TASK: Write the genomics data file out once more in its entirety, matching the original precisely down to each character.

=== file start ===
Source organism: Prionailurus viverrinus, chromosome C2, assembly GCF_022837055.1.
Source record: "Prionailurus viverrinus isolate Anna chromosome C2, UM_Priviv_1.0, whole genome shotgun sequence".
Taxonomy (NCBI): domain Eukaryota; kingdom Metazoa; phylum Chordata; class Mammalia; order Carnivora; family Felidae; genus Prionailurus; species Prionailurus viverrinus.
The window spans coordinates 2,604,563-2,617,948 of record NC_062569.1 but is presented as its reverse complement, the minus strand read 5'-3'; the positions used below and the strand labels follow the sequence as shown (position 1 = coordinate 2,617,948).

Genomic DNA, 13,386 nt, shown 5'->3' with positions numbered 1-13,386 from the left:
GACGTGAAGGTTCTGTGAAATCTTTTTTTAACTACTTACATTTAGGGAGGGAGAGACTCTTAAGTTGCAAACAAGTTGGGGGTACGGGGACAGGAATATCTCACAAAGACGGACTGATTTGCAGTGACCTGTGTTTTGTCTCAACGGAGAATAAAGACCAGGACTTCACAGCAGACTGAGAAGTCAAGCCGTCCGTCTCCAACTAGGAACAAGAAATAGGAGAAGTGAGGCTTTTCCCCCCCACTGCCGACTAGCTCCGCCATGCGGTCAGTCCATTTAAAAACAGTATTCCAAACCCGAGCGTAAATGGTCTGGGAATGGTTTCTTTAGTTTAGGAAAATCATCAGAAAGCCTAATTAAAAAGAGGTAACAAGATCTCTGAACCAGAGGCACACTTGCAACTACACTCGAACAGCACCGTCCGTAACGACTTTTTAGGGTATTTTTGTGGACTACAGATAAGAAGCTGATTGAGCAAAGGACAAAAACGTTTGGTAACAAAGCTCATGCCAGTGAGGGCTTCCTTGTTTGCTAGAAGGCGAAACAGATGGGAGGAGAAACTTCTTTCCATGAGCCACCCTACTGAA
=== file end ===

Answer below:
Source organism: Prionailurus viverrinus, chromosome C2, assembly GCF_022837055.1.
Source record: "Prionailurus viverrinus isolate Anna chromosome C2, UM_Priviv_1.0, whole genome shotgun sequence".
Taxonomy (NCBI): domain Eukaryota; kingdom Metazoa; phylum Chordata; class Mammalia; order Carnivora; family Felidae; genus Prionailurus; species Prionailurus viverrinus.
The window spans coordinates 2,604,563-2,617,948 of record NC_062569.1 but is presented as its reverse complement, the minus strand read 5'-3'; the positions used below and the strand labels follow the sequence as shown (position 1 = coordinate 2,617,948).

Genomic DNA, 13,386 nt, shown 5'->3' with positions numbered 1-13,386 from the left:
GACGTGAAGGTTCTGTGAAATCTTTTTTTAACTACTTACATTTAGGGAGGGAGAGACTCTTAAGTTGCAAACAAGTTGGGGGTACGGGGACAGGAATATCTCACAAAGACGGACTGATTTGCAGTGACCTGTGTTTTGTCTCAACGGAGAATAAAGACCAGGACTTCACAGCAGACTGAGAAGTCAAGCCGTCCGTCTCCAACTAGGAACAAGAAATAGGAGAAGTGAGGCTTTTCCCCCCCACTGCCGACTAGCTCCGCCATGCGGTCAGTCCATTTAAAAACAGTATTCCAAACCCGAGCGTAAATGGTCTGGGAATGGTTTCTTTAGTTTAGGAAAATCATCAGAAAGCCTAATTAAAAAGAGGTAACAAGATCTCTGAACCAGAGGCACACTTGCAACTACACTCGAACAGCACCGTCCGTAACGACTTTTTAGGGTATTTTTGTGGACTACAGATAAGAAGCTGATTGAGCAAAGGACAAAAACGTTTGGTAACAAAGCTCATGCCAGTGAGGGCTTCCTTGTTTGCTAGAAGGCGAAACAGATGGGAGGAGAAACTTCTTTCCATGAGCCACCCTACTGAA